Energy and money saving tips

  • Here are a few common-sense operating tips that save money with a oven.
  • The efficiency of ovens depends upon how well they are constructed, and insulation levels and quality are significant factors. Consider this in purchasing decisions, since some inexpensive ovens have little-to-no insulation in the oven door and will cost more to operate.
  • Ovens consume considerable energy when left on, even if no food is being cooked. Energy is lost through the oven walls and leakage around the door opening. These losses can be a significant operating expense, so turn all oven equipment off or lower temperatures during non-operating intervals. This saves energy, reduces cost, and increases oven life.
  • When a food service production does not call for a full sized oven, consider a half-size oven that may operate at much lower cost.

Oven components

An oven is composed of a box-like enclosure, heating elements, and controls. The enclosure ranges from a counter-top size to larger free-standing and floor model units. Ovens usually have a hinged door at the front or side (conveyer ovens have openings on two sides), and include adjustable racks or trays to hold food . The quality and amount of insulation and presence of an air curtain (to retain oven heat when the door is opened) all affect energy efficiency and uniformity of heating.

In standard electric ovens, electric heating elements may be at the top, bottom, or sides of the oven. Gas units use gas combustion chambers. Microwave designs provide heating energy by channeling electromagnetic waves into the oven and rotating the food items to assure uniform heating. Flash Bake ovens use a combination of high intensity light plus infrared radiant energy for extremely rapid heating. In some special oven designs, steam is used to shorten cooking times and improve certain food preparation. Yeast-raised breads and pastries are often baked in humidity-controlled proofing ovens.

Deck ovens and conveyer ovens use convection as a heat transfer medium, but are named for the special large heated deck on which food is placed during cooking. These are commonly used for roasting, baking, and cooking pizza.

Oven controls indicate desired oven temperature. Certain designs also provide "cook and hold" cycles that extend holding time and improve the quality of food.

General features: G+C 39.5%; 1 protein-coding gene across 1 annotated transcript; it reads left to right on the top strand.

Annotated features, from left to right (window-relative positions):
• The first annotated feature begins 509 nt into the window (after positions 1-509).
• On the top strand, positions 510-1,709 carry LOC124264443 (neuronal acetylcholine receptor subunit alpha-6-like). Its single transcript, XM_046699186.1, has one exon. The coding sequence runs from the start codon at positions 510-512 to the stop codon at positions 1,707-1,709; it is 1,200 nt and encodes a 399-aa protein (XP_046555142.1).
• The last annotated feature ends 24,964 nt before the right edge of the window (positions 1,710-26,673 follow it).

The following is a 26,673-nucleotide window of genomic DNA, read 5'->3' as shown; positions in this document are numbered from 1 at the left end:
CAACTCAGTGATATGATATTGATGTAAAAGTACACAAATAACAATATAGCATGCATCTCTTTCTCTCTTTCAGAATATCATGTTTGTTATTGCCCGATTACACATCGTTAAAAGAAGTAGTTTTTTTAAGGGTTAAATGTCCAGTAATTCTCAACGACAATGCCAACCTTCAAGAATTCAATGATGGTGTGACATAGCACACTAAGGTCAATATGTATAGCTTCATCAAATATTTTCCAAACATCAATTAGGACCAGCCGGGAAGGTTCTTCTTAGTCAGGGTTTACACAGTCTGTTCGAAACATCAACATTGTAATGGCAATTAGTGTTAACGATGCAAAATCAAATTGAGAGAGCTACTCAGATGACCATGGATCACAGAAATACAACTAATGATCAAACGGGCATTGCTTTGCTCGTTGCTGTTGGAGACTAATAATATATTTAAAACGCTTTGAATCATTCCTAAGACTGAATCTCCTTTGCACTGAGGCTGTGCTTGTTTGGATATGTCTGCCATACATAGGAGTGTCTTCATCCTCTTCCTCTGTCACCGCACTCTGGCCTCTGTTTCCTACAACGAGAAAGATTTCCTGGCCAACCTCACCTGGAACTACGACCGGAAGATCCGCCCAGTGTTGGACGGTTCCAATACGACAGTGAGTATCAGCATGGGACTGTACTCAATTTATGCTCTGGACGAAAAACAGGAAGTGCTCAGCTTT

Oven operation tips and issues

Since ovens are so common, most people are familiar with their operation. The oven is first preheated to the desired cooking temperature. Next, food to be cooked in the oven is usually placed in containers of metal or glass or on metal pans. The food is then heated at a specified temperature for a certain period of time. The time required depends on the size and shape of the food items heated and the rate of acceptable heat transfer to those items. For example, thin items like pizza heat much rapidly than large items like whole turkeys, and a stuffed turkey takes significantly longer to cook than an unstuffed turkey.

Some foods require changes in oven temperature during cooking, especially where surface browning is desired. For example, a recipe may require extended initial baking at 325°F, and the last few minutes at 425°F.

The most common oven-cooking process surrounds the item being cooked in hot air. However, air is a relatively poor heat transfer agent, especially compared to the heat transferred by a griddle or immersion in hot oil. The air heat-transfer can be accelerated by circulating or blowing the hot air around the food being cooked.

Apart from air, some oven designs use high intensity and infrared light, microwave energy, or steam. Each design has a special niche in the preparation of foods. No one oven design is ideal for all food preparation, so many modern ovens incorporate a combination of these technologies.

For more information about the benefits of electric convection ovens vs. gas, please contact us for a copy of an EPRI performance report.